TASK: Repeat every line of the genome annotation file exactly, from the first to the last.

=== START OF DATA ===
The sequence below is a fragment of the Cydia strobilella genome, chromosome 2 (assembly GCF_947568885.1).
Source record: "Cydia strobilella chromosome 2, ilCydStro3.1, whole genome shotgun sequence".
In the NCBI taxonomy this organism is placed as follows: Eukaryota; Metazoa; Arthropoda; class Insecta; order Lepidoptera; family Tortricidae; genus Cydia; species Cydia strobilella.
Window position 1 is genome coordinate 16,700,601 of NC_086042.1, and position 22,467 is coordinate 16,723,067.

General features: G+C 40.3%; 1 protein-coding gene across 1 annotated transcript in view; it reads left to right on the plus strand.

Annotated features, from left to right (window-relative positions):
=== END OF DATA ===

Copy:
The sequence below is a fragment of the Cydia strobilella genome, chromosome 2 (assembly GCF_947568885.1).
Source record: "Cydia strobilella chromosome 2, ilCydStro3.1, whole genome shotgun sequence".
In the NCBI taxonomy this organism is placed as follows: Eukaryota; Metazoa; Arthropoda; class Insecta; order Lepidoptera; family Tortricidae; genus Cydia; species Cydia strobilella.
Window position 1 is genome coordinate 16,700,601 of NC_086042.1, and position 22,467 is coordinate 16,723,067.

General features: G+C 40.3%; 1 protein-coding gene across 1 annotated transcript in view; it reads left to right on the plus strand.

Annotated features, from left to right (window-relative positions):